There's more than a hint of protesting too much.
No one would reasonably dispute that writing tools affect the shape and content of both writing and the thought that goes into writing, but it's mistaken to suggest — as Bogost seems to — the the older, slower way was necessarily deeper. Here's an odd passage:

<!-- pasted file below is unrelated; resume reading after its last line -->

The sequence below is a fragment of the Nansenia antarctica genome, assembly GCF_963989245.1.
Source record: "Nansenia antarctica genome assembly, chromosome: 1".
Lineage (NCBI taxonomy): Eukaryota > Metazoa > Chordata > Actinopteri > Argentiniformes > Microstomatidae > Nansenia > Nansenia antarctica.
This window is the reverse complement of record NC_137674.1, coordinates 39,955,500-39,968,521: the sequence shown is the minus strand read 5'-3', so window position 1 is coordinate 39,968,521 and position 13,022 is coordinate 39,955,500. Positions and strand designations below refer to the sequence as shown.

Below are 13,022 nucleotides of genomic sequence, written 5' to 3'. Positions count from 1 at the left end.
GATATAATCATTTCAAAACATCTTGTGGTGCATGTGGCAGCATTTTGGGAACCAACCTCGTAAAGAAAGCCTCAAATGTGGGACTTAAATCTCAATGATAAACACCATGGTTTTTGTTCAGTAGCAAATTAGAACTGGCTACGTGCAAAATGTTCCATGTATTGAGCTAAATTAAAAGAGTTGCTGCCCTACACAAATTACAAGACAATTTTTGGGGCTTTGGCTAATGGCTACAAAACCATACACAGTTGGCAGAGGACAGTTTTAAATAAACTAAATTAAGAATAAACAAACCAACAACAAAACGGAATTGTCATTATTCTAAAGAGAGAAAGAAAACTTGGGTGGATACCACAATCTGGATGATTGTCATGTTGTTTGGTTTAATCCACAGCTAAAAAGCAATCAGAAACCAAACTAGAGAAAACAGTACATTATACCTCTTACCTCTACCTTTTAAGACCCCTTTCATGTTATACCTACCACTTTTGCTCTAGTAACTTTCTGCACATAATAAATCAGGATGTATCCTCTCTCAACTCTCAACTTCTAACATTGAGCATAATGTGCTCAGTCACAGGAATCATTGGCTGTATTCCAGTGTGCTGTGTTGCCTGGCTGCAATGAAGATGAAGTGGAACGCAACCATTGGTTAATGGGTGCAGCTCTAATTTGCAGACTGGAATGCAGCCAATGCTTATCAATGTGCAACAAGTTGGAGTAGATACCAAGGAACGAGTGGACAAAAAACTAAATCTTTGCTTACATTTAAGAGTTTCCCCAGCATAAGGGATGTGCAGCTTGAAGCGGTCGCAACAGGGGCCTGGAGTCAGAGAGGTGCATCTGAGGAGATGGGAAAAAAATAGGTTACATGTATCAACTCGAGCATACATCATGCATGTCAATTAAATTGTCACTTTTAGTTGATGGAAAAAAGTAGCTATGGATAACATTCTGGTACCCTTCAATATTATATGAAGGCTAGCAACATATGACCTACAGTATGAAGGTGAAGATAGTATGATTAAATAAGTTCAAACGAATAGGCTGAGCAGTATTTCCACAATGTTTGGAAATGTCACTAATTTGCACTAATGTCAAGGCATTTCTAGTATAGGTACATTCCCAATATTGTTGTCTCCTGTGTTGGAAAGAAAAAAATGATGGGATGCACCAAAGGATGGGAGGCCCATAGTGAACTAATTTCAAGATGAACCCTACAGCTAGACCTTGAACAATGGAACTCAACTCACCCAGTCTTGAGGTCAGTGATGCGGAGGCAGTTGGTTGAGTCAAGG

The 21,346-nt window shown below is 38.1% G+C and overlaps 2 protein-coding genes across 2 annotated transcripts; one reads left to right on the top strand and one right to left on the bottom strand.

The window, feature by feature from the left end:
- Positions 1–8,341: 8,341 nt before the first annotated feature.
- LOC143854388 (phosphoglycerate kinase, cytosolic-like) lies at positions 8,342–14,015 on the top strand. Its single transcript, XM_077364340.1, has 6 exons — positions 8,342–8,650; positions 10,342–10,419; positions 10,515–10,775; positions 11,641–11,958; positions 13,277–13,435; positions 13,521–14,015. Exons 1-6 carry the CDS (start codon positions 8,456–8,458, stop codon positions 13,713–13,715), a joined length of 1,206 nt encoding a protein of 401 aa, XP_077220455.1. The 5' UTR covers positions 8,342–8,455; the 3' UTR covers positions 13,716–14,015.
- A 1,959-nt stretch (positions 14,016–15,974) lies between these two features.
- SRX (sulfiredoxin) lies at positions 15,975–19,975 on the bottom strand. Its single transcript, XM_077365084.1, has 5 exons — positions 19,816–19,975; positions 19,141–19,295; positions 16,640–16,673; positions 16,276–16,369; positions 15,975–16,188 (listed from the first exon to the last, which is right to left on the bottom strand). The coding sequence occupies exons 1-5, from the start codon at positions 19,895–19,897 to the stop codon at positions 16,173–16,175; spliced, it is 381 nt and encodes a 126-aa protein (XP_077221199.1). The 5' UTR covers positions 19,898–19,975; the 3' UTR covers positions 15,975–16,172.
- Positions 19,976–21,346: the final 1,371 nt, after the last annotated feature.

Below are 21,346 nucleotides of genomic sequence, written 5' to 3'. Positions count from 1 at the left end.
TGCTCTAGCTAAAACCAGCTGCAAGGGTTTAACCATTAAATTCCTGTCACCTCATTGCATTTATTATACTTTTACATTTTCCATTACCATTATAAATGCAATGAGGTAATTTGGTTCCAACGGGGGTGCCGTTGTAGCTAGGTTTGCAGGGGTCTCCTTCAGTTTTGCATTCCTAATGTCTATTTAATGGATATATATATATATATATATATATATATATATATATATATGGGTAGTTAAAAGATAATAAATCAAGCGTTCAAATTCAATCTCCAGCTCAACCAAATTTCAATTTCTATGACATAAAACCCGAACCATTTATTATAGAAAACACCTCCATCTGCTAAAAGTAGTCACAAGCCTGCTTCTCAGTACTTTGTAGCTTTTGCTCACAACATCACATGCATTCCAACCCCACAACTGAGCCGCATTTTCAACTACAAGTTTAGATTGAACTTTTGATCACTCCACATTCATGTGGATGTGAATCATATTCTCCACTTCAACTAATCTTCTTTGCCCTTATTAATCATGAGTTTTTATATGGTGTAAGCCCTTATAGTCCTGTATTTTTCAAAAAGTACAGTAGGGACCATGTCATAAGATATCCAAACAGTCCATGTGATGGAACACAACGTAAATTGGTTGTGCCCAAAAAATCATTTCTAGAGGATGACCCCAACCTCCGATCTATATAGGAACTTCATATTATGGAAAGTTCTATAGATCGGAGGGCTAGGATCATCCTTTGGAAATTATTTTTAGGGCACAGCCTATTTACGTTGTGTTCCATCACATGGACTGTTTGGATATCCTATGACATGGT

For Nietzsche, the typewriter offered a way to write despite his deteriorating vision (and sanity). He knew that tools changed their users; “Our writing tools are also working on our thoughts,” Nietzsche aphorized. These are facts I happen to know just because they were memorable, not because I remember facts like these regularly anymore. I’ve long since outsourced such easily-rediscovered knowledge to the Internet.Here's the thing: The human brain is at once both wondrous and limited. In writing this essay 30 or 40 years ago, Bogost might've dropped the exact same knowledge from memory — or, if he (as is often the case with this kind of learning) remembered-ish Nietzsche's comment, he would've gone into the stacks of books (his own, or perhaps a library's) to find the comment, quote it precisely, and cite it. Now, if he's unsure, he can Google it up. Good writing rarely stops and starts with the writer's brain and the writing tools; it's often augmented by reporting and research, knowledge of not just how to marshal facts in service of a story or argument, but how to marshal those facts. Forty years ago, Bogost might've written: "I've outsourced such easily-rediscovered knowledge to the encyclopedia," and it would've sounded silly as a lament. We writers use such tools to enlarge our understanding, and our craft.